So, you may be asking, how did my birthday go yesterday? Well, rather modestly. As you probably gleamed from my post yesterday, my birthday isn’t the big deal it felt like when I was a kid. I should have noted in that post, but I’ll expand on it here, that I’ve tended to not make a big deal out of my birthday while at work. Just like someone who hesitates or clams shut when asked about their age, I’ve told few of my professional colleagues that August 3 is my birthday.
Lest you think it’s all due to not wanting to admit I’m 46 years old, think again. My tendency to not trumpet my birthday to the working world dates back to my first paying job in the summer of 1990. I worked part-time manning the computer system at a small financial institution. Let’s just say I was under-qualified and a bit over my head in the job, and I was shown the door after two months. When my 21st birthday came around, I was only 3 weeks into the job and felt so uncomfortable and unsure about my skills and my status there… so much so that I never told anyone there about my birthday.
I have earned better jobs and worked in more friendly environments since then. But the urge for me to tell everyone at work, “Hey, it’s my birthday!” has never really surfaced. That’s not to say I’ve told no one about my birthday falling on August 3. There has been the occasional card and small cake from the team when I have let my birthday slip. Though there was no small cake or card from work yesterday, my current supervisor did make a passing mention that my birthday was this week… which led to me replying, “well, it’s actually today, but I don’t like to make a big deal out of it.” Yesterday, too, there were a couple of instant messages sent to me by folks in other teams or departments wishing me happy birthday; they did already know I was turning another year older (and one of them has their birthday the day before mine *LOL*).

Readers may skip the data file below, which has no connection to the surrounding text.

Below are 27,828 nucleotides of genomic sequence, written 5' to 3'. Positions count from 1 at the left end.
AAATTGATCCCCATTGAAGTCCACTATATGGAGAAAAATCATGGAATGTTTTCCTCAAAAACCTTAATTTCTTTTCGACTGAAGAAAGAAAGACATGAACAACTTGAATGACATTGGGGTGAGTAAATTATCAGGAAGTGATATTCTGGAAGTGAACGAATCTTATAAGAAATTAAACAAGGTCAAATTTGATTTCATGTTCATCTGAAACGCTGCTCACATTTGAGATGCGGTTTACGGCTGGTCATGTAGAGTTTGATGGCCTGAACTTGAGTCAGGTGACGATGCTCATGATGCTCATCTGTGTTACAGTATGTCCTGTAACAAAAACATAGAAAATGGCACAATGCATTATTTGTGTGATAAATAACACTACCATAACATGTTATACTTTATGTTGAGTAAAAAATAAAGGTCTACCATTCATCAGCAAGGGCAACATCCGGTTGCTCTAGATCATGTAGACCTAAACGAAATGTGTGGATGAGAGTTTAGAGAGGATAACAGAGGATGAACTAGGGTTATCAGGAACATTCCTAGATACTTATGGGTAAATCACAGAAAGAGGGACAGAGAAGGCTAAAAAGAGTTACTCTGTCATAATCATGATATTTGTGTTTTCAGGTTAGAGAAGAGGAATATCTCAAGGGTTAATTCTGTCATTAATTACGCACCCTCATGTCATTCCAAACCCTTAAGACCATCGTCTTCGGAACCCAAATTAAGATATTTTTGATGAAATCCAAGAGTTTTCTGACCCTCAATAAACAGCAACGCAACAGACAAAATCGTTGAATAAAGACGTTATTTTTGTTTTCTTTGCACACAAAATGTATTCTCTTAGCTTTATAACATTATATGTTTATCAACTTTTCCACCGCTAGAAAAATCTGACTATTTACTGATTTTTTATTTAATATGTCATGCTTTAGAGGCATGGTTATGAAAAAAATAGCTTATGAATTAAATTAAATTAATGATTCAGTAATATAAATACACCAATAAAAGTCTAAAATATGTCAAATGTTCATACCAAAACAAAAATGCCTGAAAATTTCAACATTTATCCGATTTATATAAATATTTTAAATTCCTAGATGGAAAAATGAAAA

All in all, while it may at times feel weird for me to say it’s my birthday to everyone at work, when they do send me birthday wishes, I never fail to appreciatively reciprocate. The reminder that I’m another year alive actually feels good.
There’s something else about my birthday, and yesterday in particular, that I want to highlight. Here in the United States, there are no real major holidays during the month of August. Yep, not a single one. That fact reminds me of a kids’ wall calendar I once had when I was a youngster. The calendar had all sorts of fun facts, illustrations, and games for all 12 months. The highlight I can still remember was the spread for August, when the highlight that there no real holidays in August was noted. The publishers, however, made up a few. So, August 1980 included “National Eat a Galosh Day,” “National ‘Wear One Shoe All Day’ Day,” and even “International Make Something Up Day.” Which the publishers did, obviously.
My birthday this year, however, coincided with an actual holiday — in most of Canada, anyway: Civic Holiday aka the first Monday in August. How did I know this? Well, besides the wall calendars and what else, a design program I have on my computer prompted me yesterday. This is basically what it told me:
Of course, that got me to wondering, how do Canadians wish each other a happy Civic Holiday? I mean, it sounds like just a way for local governments to allow workers a paid day off in a month when there are no holidays. At least it sure sounded that way when I read about it online. So, I made up a few things, including something for the all-encompassing Civic Holiday:
“Happy Civic Holiday to you! Let’s celebrate by buying a brand new Honda!”
Oh, it doesn’t have anything to do with automobile sales? Well, let’s try New Brunswick Day, as the day is know in the province of New Brunswick:
“Happy New Brunswick Day! Here’s my New Brunswick Day gift to you: A brand new brunswick!”
Okay, that didn’t make sense at all. Well, let’s go to the city of Hamilton, Ontario, where yesterday was George Hamilton Day:
“This year for George Hamilton Day, I’ve bought you a brand new bottle of suntan lotion!”
Oh, it’s to honor some other George Hamilton? Well, let’s just finish this off by giving a truly generic Civic Holiday wish to everyone in Canada, even though this is one day late:
“Hope you had a truly wonderful Civic Holiday… and if you had the day off, here’s hoping you enjoyed the respite from the drudgery of work.”